Broadcast interests said that the programming they provide to MVPDs is valuable and that they deserve to be compensated for providing it. Cable interests said that broadcasters are coddled by the rules and government intervention is needed to level the retransmission negotiation playing field. If that comes as a surprise, than you haven’t been paying attention to the ongoing retransmission wars.
The verbal battle was joined in the Senate Subcommittee on Communications, Technology and the Internet. To start at the ending, just before the session adjourned Kerry did not threaten any immediate action on the matter, but asked all involved to “think about it,” and to try to figure out where there may be room to compromise.
Earlier, after opening statements were made, Chairman John Kerry (D-MA) used his question period to let Fox’s Chase Carey and Cablevision’s Tom Rutledge go at it head-to-head.
Rutledge said that in the recent dispute Fox wanted compensation that Cablevision found to be “irrational.” It was interested in securing a price it felt was in line with other broadcast deals, and would have welcomed binding arbitration.
Carey responded that its request was anything but irrational, but of course seemed large compared to the $0 it was receiving. Carey noted that its request was perfectly in line with its deals with other distribution platforms, and was for a fraction of what other cable-only program services are getting paid.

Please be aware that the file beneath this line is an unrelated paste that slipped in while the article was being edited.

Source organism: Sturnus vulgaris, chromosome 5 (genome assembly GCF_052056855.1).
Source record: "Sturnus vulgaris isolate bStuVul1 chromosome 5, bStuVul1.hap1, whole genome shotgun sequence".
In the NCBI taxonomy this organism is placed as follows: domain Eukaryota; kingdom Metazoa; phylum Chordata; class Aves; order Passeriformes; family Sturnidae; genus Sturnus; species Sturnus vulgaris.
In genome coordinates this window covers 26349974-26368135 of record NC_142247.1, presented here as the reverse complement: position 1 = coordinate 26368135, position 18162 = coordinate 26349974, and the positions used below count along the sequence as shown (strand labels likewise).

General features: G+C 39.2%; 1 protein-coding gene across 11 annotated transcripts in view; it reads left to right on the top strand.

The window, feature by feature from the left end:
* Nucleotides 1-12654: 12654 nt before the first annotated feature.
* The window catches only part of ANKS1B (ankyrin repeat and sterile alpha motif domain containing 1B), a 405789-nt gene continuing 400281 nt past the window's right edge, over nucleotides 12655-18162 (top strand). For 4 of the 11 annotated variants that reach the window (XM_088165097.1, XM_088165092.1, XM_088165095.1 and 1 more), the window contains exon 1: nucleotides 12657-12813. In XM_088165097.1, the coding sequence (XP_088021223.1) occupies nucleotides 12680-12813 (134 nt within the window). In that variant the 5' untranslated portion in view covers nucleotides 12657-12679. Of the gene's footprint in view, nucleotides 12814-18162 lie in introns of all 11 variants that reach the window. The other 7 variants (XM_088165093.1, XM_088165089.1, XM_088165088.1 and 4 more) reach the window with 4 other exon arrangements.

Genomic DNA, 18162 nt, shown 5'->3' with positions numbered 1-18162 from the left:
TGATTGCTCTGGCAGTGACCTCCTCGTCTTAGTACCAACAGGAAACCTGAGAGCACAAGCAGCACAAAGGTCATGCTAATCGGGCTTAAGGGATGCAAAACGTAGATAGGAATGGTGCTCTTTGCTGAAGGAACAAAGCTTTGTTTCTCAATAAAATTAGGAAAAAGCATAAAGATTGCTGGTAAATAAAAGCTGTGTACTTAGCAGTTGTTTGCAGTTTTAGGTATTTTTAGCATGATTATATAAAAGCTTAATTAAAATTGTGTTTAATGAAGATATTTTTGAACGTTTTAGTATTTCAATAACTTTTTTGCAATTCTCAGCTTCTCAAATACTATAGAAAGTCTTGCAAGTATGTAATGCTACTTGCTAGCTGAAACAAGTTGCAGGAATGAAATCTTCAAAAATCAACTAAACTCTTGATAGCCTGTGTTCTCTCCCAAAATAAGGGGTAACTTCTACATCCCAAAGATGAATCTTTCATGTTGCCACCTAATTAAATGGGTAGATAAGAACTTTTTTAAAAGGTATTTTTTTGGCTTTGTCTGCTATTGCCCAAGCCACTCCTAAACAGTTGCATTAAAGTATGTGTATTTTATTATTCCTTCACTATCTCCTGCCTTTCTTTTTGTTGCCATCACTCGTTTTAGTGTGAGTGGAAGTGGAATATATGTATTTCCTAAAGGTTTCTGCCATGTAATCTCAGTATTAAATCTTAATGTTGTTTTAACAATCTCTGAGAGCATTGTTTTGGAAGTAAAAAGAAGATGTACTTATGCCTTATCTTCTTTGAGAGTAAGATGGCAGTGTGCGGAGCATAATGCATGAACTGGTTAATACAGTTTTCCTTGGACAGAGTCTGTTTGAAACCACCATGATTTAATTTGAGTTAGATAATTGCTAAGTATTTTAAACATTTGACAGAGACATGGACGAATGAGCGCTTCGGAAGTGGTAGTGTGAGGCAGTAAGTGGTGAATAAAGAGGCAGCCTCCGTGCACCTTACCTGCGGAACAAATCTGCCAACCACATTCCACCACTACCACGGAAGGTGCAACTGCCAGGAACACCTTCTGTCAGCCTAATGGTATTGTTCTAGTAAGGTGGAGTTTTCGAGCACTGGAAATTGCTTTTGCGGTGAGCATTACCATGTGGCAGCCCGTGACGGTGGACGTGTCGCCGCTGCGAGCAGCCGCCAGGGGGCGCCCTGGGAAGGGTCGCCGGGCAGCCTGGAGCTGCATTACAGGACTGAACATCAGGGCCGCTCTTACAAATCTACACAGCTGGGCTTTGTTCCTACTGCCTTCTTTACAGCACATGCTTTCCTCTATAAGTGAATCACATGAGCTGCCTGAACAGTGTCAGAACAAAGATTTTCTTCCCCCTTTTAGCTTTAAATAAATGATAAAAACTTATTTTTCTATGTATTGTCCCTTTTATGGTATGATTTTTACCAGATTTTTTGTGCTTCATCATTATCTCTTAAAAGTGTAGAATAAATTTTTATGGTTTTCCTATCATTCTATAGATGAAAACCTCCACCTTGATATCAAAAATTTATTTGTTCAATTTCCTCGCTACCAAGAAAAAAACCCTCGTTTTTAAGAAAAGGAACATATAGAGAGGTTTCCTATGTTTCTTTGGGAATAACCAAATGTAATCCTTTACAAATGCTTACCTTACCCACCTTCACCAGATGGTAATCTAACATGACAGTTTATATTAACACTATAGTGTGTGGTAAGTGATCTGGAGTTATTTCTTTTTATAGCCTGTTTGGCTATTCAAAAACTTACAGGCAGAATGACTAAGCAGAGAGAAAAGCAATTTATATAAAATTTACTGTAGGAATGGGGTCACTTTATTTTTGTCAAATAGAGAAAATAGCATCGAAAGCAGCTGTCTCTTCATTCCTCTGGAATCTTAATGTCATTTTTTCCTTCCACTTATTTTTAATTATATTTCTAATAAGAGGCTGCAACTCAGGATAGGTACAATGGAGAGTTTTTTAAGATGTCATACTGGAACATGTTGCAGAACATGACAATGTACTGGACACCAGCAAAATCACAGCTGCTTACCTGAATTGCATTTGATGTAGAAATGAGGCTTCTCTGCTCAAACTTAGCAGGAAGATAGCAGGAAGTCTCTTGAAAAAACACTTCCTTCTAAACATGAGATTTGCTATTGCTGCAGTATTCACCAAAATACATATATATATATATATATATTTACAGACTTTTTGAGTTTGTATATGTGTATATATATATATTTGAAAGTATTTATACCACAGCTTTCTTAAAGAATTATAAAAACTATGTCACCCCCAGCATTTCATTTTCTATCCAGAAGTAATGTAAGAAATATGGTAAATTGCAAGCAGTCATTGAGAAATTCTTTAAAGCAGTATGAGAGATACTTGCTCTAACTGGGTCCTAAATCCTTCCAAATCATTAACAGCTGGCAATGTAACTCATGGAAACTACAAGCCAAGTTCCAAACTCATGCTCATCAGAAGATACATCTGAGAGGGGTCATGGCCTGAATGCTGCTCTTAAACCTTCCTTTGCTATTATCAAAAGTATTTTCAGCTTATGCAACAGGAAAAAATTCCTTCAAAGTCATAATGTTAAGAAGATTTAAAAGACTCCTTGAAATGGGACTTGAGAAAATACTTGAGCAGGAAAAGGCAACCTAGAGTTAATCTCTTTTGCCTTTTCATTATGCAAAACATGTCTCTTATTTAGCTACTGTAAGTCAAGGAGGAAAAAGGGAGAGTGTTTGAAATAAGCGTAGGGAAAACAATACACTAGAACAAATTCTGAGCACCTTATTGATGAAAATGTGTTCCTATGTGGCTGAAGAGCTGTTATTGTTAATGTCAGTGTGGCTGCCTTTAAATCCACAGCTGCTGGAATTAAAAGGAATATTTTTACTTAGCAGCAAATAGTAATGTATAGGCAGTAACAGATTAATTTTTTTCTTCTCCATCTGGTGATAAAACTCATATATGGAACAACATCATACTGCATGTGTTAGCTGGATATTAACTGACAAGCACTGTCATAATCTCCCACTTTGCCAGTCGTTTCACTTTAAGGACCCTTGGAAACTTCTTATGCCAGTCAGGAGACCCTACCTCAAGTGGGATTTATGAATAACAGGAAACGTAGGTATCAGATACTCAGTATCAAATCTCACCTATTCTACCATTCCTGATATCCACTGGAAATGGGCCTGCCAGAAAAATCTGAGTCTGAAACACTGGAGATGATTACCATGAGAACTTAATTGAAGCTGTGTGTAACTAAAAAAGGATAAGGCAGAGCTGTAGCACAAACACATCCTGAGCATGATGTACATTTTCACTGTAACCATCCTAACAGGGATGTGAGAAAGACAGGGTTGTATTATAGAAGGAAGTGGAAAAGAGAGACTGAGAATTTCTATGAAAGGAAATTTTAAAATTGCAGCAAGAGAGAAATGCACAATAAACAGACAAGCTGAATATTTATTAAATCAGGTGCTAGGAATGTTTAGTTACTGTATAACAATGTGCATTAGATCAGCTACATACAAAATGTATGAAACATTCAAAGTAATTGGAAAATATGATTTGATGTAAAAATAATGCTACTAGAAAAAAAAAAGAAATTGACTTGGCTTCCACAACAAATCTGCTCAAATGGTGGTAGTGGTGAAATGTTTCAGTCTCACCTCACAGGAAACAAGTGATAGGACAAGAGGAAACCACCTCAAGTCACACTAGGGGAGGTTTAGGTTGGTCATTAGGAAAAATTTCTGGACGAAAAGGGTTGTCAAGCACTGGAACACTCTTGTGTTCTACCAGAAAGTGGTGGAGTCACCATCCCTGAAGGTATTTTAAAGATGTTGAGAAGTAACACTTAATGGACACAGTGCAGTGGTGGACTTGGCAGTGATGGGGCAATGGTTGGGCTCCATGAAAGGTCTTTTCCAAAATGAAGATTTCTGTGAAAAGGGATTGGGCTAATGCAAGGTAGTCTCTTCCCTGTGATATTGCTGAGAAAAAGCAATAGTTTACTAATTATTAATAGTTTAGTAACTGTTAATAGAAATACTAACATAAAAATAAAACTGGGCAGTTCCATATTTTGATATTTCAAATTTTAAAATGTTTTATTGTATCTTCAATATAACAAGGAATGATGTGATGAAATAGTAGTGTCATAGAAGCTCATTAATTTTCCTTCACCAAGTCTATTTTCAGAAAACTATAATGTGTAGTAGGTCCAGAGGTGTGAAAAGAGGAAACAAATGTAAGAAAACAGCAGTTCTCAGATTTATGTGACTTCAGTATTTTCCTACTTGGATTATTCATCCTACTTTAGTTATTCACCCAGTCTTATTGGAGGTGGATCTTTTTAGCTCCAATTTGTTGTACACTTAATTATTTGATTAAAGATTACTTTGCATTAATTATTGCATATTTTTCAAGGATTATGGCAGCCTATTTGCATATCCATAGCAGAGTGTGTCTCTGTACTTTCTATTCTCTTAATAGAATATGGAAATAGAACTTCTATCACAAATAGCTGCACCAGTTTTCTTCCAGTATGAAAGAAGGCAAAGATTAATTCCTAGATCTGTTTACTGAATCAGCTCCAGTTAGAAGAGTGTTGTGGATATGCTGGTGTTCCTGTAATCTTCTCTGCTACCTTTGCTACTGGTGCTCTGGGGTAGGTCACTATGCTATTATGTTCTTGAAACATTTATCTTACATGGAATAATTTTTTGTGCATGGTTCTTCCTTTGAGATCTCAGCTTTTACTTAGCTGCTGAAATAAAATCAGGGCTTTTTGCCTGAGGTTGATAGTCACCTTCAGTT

Other witnesses included Time Warner Cable’s Glenn Britt, Univision’s Joe Uva and Ovation’s Charles Segars.
Other running themes throughout the event: Cable complaints about special privileges afforded to broadcasters, such as must carry, market exclusivity, a no-pull-during sweeps mandate and free access to the public airwaves. They said that when they hold firm during a negotiation they are protecting their subscribers, as well as fighting to keep costs down as they compete with satellite and telco distribution platforms.
Broadcasters said that they are the key providers of important local programming, and that the vast and rapid changes in the media world have made it clear that stations are need of the same dual revenue stream enjoyed by cable channels. They generally provide the most-watched programs and are only asking for a fraction of what the biggest channels get; they are watching powerful cable channels pull key programming away from broadcast and on to cable; and unless retransmission money is coming in, things like local news are put at risk.
Consumers, of course, loomed large throughout the proceeding. Senators claimed to be looking out for their interests, labeling them pawns, hostages and victims. Cablers said they were protecting their wallets, trying to hold down subscription fees. And broadcasters said they were protecting consumers access to quality local news and programming, something they need the dual revenue stream to continue providing.
Pictured: Fox exec Chase Carey